Archive for the ‘Investigations’ Category

Genetic Testing Gold Rush Gives Rise To Fraud Allegations

Tuesday, December 10th, 2019

On Sept. 27, the U.S. Department of Justice announced criminal charges against 35 individuals across various jurisdictions, allegedly involved in genetic testing fraud schemes that cost taxpayers over $2.1 billion.

The government asserted that the individuals had engaged in audacious schemes to target seniors and the disabled through the ordering of cancer genetic screening, or CGx, laboratory tests. CGx tests are performed to screen patients for genes that may show that a patient is predisposed to developing certain cancers.

The DOJ alleged that physicians were bribed to order these very expensive DNA tests. The government claimed that in many cases the physicians did not even treat the patients or only saw them via a cursory telemedicine consultation.

U.S. Attorney Bobby L. Christine of the Southern District of Georgia warned that “[w]hile these charges might be some of the first, they won’t be the last.” Christine’s warning may prove prescient.

Just last month, Reuters labeled genetic testing in the elderly as the “[n]ew frontier in health fraud.” Genetic testing fraud indeed appears to be very much on the rise and these recent indictments are not the DOJ’s first foray into the area. The federal government has launched over 300 investigations into alleged fraud in the genetic testing industry, many of which are almost certainly ongoing.

Just as several years ago the toxicology industry became inundated with fraudulent schemes, genetic testing, which is similarly lucrative and prone to abuse, is particularly fertile ground for fraudulent diagnostic testing schemes.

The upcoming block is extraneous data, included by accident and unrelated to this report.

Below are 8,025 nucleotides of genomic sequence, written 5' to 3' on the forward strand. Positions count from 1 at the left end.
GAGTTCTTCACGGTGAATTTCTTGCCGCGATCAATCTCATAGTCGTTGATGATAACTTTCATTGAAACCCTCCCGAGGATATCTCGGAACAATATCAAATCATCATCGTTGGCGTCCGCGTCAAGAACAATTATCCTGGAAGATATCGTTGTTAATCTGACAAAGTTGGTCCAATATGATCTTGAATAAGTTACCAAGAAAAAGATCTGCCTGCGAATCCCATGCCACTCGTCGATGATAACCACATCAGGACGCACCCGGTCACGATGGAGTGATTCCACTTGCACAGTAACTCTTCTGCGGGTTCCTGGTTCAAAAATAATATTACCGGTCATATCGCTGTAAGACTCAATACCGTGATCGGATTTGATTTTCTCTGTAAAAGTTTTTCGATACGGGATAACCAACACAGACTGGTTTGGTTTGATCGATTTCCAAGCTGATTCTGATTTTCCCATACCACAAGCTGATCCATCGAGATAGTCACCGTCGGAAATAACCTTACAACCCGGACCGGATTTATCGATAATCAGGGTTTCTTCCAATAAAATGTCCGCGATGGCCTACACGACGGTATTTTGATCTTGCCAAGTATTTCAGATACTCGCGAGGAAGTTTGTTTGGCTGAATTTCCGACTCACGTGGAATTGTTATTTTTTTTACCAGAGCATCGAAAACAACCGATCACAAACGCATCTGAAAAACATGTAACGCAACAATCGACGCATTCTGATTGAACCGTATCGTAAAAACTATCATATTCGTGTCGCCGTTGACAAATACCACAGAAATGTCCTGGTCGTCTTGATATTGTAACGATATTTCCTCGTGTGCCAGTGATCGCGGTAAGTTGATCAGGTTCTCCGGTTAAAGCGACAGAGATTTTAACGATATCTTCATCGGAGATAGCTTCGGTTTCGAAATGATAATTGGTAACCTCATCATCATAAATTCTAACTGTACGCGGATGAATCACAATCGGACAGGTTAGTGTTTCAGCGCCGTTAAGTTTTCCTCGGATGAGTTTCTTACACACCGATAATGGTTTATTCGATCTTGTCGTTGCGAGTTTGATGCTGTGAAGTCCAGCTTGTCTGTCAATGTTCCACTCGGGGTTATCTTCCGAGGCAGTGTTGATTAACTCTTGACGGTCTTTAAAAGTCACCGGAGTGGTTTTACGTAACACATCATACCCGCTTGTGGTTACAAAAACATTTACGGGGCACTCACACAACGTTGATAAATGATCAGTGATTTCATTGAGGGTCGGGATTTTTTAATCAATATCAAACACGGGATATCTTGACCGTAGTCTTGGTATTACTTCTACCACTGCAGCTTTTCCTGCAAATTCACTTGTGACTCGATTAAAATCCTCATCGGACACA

Genetic Testing: The Basics

Genetic tests are not limited to CGx cancer screenings. Genetic testing can be used in various other respects, both legitimate and illegitimate. For example, pharmacogenetic/pharmacogenomic, or PGx, tests are another major growth area in the genetic testing arena where concerns over fraudulent conduct have grown substantially in recent years.

PGx tests, when used legitimately, are aimed at identifying genetic variations suggesting that a patient may have an unusual reaction to a specific medication (e.g., a certain genetic variation may show that a patient may metabolize a medication at an unusually low or high rate). PGx tests may, therefore, be useful if a patient has shown an otherwise unexplained reaction to a certain medication.

Yet, the scientific evidence supporting PGx tests (and genetic testing generally) in the vast majority of cases remains quite slim. To date, Medicare has generally recognized that PGx and other genetic tests are medically necessary in only a very narrow set of cases. Medicare administrative contractors have issued numerous local coverage determinations making that clear.

Even where no local coverage determination is at issue, to be reimbursable, a test must still be medically necessary and thus the absence of an local coverage determination addressing a particular test does not mean that the test meets the medical necessity standard.

Further, the Medicare claims processing manual explains that screening tests (genetic or otherwise) are generally not covered by Medicare.[1] A practitioner who routinely performs genetic tests on patients, regardless of each patient’s clinical history and presentation, would almost certainly run afoul of Medicare’s requirements.

Despite the currently limited utility of genetic tests, Medicare has paid billions for these services. Between 2015 and 2018, Medicare payments for genetic tests more than doubled, to well over $1 billion in 2018. As the recent indictments show, the widespread use of these tests may have less to do with clinical utility and more to do with financial incentives.

Other genetic testing cases show that the DOJ’s recent crackdown is not a flash in the plan.

Given the sums of money at issue, the genetic testing industry has become a magnet for enterprising individuals. As has occurred in health care bonanzas of past, with the potential for great riches have come bad actors. Fraudulent schemes vary from the more nuanced to the facially egregious.

Regulators and whistleblowers have taken notice. In the indictments discussed above, the scheme fell on the latter end of the spectrum, involving payments to doctors to issue referrals for patients that, in some cases, they never even saw. More nuanced but not doubt troubling schemes have drawn the DOJ’s ire. Recent False Claims Act settlements are instructive.